TRANSAMERICA LIFE INSURANCE COMPANY
Inc Neal J.
Joseph P. Platt
SEC Charges BlackRock Advisors With Failing to Disclose Conflict of Interest to Clients and Fund Boards
FOR IMMEDIATE RELEASE
Washington D.C., April 20, 2015 —
The Securities and Exchange Commission today charged BlackRock Advisors LLC with breaching its fiduciary duty by failing to disclose a conflict of interest created by the outside business activity of a top-performing portfolio manager.
BlackRock agreed to settle the charges and pay a $12 million penalty. The firm also must engage an independent compliance consultant to conduct an internal review.
According to the SEC’s order instituting a settled administrative proceeding, Daniel J. Rice III was managing energy-focused funds and separately managed accounts at BlackRock when he founded Rice Energy, a family-owned and operated oil-and-natural gas company. Rice was the general partner of Rice Energy and personally invested approximately $50 million in the company. Rice Energy later formed a joint venture with a publicly-traded coal company that eventually became the largest holding (almost 10 percent) in the $1.7 billion BlackRock Energy & Resources Portfolio, the largest Rice-managed fund. The SEC’s order finds that BlackRock knew and approved of Rice’s investment and involvement with Rice Energy as well as the joint venture, but failed to disclose this conflict of interest to either the boards of the BlackRock registered funds or its advisory clients.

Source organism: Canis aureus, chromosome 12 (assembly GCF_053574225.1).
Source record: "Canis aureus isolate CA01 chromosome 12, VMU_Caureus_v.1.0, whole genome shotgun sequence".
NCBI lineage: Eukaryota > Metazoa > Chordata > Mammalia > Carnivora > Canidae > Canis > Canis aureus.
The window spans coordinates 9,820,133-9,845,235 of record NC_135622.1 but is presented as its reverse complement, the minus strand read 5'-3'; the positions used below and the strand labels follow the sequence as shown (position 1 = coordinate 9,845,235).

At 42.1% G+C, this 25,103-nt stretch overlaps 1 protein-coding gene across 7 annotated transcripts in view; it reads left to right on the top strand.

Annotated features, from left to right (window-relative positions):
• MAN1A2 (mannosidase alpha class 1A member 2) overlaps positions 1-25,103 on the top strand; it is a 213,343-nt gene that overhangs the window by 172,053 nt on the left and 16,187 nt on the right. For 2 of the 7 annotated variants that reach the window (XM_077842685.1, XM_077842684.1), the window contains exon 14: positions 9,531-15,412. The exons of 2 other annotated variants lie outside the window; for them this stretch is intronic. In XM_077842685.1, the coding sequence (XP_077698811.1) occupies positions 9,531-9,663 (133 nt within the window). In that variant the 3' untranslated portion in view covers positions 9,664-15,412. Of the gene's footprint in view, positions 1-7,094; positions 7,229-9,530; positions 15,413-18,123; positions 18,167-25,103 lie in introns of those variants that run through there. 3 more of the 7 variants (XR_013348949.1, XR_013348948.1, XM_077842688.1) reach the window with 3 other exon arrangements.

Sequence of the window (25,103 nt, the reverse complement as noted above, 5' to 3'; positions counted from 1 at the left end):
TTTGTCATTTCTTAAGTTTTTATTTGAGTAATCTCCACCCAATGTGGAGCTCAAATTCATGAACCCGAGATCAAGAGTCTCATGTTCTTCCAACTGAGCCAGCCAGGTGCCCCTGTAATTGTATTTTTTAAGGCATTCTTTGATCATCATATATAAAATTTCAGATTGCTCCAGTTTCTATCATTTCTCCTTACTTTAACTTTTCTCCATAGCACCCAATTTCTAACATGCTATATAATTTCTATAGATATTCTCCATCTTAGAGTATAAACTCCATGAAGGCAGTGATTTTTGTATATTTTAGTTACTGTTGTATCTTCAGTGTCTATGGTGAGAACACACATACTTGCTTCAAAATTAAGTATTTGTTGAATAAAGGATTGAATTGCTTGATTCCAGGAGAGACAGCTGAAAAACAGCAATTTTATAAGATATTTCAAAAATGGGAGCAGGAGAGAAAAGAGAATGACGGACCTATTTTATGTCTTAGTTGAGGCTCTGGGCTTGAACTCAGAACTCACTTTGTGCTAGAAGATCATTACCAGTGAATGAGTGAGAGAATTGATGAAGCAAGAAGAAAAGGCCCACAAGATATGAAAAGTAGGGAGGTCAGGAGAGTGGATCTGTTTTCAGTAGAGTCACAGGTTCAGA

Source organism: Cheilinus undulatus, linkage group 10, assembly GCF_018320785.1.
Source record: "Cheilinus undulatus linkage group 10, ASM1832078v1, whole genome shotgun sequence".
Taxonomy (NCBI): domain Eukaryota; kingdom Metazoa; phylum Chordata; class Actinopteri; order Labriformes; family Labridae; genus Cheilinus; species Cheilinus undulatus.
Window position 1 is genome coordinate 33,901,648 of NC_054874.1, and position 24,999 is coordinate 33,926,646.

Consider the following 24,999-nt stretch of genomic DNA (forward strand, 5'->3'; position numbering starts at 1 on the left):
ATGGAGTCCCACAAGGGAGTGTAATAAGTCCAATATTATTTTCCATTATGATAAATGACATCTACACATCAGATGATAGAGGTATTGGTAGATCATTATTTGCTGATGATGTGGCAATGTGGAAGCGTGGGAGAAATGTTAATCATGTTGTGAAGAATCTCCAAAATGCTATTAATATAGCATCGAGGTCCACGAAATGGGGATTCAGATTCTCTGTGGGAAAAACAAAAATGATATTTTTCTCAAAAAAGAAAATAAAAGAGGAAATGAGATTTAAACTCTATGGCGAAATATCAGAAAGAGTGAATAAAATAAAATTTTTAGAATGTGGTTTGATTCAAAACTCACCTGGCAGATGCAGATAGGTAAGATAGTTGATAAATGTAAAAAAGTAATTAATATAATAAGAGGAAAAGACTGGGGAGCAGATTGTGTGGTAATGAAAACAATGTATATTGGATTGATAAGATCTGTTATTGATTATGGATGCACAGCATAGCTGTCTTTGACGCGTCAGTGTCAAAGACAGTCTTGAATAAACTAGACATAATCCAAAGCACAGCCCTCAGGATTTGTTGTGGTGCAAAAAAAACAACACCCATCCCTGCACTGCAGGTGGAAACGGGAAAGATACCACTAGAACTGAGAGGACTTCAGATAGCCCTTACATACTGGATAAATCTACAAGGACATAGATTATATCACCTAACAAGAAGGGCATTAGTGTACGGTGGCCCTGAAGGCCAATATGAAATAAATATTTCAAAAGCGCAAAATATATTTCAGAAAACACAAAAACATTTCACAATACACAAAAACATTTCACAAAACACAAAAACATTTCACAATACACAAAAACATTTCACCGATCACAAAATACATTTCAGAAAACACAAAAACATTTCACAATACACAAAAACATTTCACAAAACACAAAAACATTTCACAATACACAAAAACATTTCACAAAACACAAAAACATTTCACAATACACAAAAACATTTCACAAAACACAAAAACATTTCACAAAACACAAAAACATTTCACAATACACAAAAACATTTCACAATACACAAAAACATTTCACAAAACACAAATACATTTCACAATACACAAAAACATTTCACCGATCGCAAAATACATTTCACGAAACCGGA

“BlackRock violated its fiduciary obligation to eliminate the conflict of interest created by Rice’s outside business activity or otherwise disclose it to BlackRock’s fund boards and advisory clients,” said Andrew J. Ceresney, Director of the SEC’s Division of Enforcement. “By failing to make such a disclosure, BlackRock deprived its clients of their right to exercise their independent judgment to determine whether the conflict might impact portfolio management decisions.”